EFSA's restrictive descriptor rule branded absurd

By Gary Scattergood

- Last updated on GMT

Related tags: Health claims, Nutrition

EFSA is creating more problems than it solves, claims Verkerk
EFSA is creating more problems than it solves, claims Verkerk
The European Food Safety Authority (EFSA) is "creating more problems than it solves" with its narrow interpretation of what constitutes a generic health claim descriptor.

As of December 2012, there are 222 permitted health claims that food and supplement companies can make under Article 13.1 of the Nutrition and Health Claims Regulation (NHCR). Furthermore, any hope that the claims rules could have been "liberalised"​ by the European Commission taking a softer stance towards generic have been dashed.

'Absurdly restrictive'

Dr Robert Verkerk – executive and scientific director at the Alliance for Natural Health (ANH) – an international non-governmental organisation that promotes natural and sustainable approaches to healthcare – told our sister publication Food Ingredients Health and Nutrition​ that EFSA's approach was "absurdly restrictive".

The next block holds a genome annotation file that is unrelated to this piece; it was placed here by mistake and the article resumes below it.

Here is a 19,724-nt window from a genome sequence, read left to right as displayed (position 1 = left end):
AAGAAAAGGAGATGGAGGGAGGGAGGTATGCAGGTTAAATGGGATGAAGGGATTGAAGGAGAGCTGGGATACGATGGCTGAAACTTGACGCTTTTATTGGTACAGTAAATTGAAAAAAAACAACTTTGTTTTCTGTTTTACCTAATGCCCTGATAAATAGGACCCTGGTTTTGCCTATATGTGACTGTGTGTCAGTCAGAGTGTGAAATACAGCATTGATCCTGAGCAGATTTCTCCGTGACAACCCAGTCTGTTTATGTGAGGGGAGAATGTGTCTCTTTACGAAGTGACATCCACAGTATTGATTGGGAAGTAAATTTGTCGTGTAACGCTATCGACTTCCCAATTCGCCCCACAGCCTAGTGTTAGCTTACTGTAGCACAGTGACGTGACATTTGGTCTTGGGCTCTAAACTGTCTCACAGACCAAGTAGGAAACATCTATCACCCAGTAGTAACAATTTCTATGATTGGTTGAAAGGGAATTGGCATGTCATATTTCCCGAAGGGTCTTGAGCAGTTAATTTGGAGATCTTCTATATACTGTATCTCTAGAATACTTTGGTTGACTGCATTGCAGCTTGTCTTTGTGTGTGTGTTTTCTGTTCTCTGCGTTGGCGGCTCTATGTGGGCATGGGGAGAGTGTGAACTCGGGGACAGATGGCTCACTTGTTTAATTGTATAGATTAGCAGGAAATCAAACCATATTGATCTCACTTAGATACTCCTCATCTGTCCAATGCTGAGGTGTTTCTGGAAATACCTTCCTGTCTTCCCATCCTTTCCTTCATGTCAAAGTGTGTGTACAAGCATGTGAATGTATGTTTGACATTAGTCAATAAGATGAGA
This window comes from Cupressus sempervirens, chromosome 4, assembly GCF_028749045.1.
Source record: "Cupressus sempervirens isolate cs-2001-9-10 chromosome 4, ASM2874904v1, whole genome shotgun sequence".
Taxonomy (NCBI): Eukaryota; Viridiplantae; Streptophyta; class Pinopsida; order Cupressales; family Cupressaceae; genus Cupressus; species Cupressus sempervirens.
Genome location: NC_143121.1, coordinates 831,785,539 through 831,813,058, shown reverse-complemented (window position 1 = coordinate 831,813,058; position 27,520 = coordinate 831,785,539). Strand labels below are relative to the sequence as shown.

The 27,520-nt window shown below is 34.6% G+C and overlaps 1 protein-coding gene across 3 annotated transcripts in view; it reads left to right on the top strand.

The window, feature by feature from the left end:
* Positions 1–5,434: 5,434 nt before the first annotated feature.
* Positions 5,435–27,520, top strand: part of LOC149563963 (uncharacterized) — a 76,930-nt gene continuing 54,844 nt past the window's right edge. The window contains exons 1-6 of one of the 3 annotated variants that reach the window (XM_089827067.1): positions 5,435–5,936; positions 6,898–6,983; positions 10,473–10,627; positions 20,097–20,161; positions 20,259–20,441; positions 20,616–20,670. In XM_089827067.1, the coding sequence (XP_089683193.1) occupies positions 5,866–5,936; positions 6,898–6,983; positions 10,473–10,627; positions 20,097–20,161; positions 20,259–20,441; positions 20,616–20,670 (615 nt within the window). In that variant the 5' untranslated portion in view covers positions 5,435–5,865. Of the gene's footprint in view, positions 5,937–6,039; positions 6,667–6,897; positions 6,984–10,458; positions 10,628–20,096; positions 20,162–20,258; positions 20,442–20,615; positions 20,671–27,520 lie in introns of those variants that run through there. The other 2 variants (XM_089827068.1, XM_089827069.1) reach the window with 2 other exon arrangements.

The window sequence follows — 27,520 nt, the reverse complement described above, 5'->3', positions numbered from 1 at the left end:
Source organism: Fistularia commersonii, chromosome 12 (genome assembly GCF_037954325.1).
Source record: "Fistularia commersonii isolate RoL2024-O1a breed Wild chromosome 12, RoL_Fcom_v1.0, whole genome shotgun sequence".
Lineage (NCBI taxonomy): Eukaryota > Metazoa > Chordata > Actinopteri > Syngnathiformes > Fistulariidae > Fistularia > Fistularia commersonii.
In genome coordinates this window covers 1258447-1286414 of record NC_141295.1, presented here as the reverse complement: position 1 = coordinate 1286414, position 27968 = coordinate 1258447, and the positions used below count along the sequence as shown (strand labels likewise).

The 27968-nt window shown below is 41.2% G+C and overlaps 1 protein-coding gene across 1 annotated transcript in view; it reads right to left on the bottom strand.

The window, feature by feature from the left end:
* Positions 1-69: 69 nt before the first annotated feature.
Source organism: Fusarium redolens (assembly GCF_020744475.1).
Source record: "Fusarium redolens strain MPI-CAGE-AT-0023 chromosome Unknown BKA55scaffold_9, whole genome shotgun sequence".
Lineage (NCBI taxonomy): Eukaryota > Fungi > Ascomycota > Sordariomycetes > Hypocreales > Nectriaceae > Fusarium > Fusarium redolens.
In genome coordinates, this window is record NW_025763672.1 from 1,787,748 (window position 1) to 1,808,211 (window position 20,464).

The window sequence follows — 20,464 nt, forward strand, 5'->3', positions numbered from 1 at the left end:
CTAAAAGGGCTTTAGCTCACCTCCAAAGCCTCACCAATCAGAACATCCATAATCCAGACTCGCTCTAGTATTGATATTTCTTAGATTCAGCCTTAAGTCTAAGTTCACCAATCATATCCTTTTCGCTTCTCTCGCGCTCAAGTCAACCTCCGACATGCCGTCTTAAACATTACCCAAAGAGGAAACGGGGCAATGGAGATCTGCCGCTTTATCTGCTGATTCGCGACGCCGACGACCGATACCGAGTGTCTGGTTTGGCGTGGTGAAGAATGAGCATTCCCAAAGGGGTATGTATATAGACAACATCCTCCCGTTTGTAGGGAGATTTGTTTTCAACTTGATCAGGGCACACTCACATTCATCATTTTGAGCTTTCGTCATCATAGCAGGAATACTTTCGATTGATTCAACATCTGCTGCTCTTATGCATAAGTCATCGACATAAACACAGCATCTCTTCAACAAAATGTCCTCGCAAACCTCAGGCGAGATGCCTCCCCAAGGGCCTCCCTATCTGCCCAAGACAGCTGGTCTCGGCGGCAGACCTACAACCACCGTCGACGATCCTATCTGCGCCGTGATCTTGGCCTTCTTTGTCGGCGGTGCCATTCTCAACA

"Generic descriptors could have been a way of liberalising claims a little bit by saying, for example, 'lets see if we can call something a digestif when it's a not in fact a French alcoholic beverage, but a mixture of different foods that help digestion. However, it is very clear they want to make sure things like that don't happen.

"If you want to apply for a generic descriptor, you, as the applicant, need to prove that the consumer couldn't possibly interpret the claim as a health benefit. We've seen how difficult it is to prove cause and effect in relation to health claims, and now you have to prove that the consumer couldn't interpret something in a particular way."

Disclaimer approach

ANH has submitted documents to the Commission suggesting it adopts a disclaimer approach, similar to that adopted by the US Food and Drug Administration, which would state that non-approved generic descriptors have not been evaluated by EFSA.

"We know that they are not going to be keen to adopt that, but from our point of view we need to create a paper trail. Our lawyers have advised us that it is too early to have any successful judicial review on this, but we need to show we are providing alternatives."

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